Along with trick-or-treating, Halloween brings with it the not-always-appreciated tradition of egging and toilet papering homes and cars. While the rowdy kids who commit such acts often think of it as harmless fun, for homeowners it can be quite the nuisance.
But is it criminal? According to New Jersey law, the act of throwing eggs or toilet paper at another person’s home or car can be considered vandalism. Purposefully or negligently damaging tangible property of another can result in a conviction for criminal mischief under N.J.S.A. 2C:17-3.
The punishment for vandalism depends on the amount of damage done. If the damage is valued at less than $500, it is typically a disorderly persons offense, which could lead to up to six months in jail. Damage valued between $500 and $2,000 is prosecuted as a fourth-degree crime, which carries up to 18 months in prison, plus fines. Since most instances of egging or toilet papering would cause minimal damage, a disorderly persons offense is the most likely scenario should a homeowner pursue charges.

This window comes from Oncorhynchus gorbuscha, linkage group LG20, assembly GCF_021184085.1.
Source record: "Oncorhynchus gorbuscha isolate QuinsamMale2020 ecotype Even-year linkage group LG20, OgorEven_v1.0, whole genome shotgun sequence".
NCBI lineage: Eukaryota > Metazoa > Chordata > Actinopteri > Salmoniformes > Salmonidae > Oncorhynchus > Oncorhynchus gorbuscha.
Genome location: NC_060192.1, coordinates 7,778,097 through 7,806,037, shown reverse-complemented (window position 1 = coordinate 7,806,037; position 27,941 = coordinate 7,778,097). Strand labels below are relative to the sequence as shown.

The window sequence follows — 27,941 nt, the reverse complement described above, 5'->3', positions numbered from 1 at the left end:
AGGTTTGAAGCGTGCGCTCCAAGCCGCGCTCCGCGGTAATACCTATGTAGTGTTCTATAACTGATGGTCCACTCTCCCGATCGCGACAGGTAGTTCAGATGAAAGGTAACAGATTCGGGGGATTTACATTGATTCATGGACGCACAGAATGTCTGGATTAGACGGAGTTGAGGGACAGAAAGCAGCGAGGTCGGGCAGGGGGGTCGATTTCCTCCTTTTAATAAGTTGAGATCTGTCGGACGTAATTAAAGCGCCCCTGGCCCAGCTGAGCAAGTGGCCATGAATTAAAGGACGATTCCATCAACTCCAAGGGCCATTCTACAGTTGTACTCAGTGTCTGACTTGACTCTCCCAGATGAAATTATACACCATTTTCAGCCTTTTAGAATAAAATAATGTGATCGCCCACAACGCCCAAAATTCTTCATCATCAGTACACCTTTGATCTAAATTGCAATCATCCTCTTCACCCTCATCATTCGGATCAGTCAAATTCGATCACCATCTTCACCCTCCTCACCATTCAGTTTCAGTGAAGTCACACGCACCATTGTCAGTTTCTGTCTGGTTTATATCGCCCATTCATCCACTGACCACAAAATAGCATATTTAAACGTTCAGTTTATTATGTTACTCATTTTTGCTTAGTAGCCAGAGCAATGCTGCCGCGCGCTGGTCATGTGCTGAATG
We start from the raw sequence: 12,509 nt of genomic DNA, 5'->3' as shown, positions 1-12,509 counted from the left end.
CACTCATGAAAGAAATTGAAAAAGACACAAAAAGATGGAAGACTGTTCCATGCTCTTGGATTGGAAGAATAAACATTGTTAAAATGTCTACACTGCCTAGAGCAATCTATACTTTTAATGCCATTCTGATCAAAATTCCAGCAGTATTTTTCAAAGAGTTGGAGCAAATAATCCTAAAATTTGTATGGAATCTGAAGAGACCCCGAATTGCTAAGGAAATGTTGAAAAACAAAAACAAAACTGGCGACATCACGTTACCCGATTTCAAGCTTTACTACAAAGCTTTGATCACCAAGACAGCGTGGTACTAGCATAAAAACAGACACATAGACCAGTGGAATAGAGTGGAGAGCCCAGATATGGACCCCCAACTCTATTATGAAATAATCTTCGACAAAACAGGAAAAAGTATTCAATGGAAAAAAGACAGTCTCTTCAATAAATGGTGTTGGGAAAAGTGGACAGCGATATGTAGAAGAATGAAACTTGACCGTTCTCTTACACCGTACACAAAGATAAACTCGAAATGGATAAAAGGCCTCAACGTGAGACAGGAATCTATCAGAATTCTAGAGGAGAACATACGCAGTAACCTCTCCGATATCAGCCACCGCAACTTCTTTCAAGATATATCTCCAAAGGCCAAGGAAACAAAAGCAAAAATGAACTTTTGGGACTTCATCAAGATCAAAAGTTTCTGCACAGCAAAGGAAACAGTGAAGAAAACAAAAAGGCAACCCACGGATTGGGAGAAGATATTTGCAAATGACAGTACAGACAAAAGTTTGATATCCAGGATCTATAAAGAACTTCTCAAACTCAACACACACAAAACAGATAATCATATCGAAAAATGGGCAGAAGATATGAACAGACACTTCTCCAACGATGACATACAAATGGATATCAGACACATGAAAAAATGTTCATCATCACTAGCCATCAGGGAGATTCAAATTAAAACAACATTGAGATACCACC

It is also worth noting, however, that any act of vandalism in a cemetery, gravesite, or mausoleum is considered a third-degree crime regardless of the amount of damage done. That could lead to three to five years in prison (plus any fallout from angering the dead).
The good news for most ghouls and ghosts out there is that very few instances of egging or toilet papering result in charges. However, if you targeted the wrong house and you or your child has been arrested for vandalism or for any other criminal offense in New Jersey, contact an attorney for help. The lawyers of the Rosenblum Law Firm are skilled criminal defense attorneys with experience helping people in similar situations. Email the Rosenblum Law Firm or call 888-979-7551 today for a free consultation about your case.
If you raise the dead, however, you’re on your own!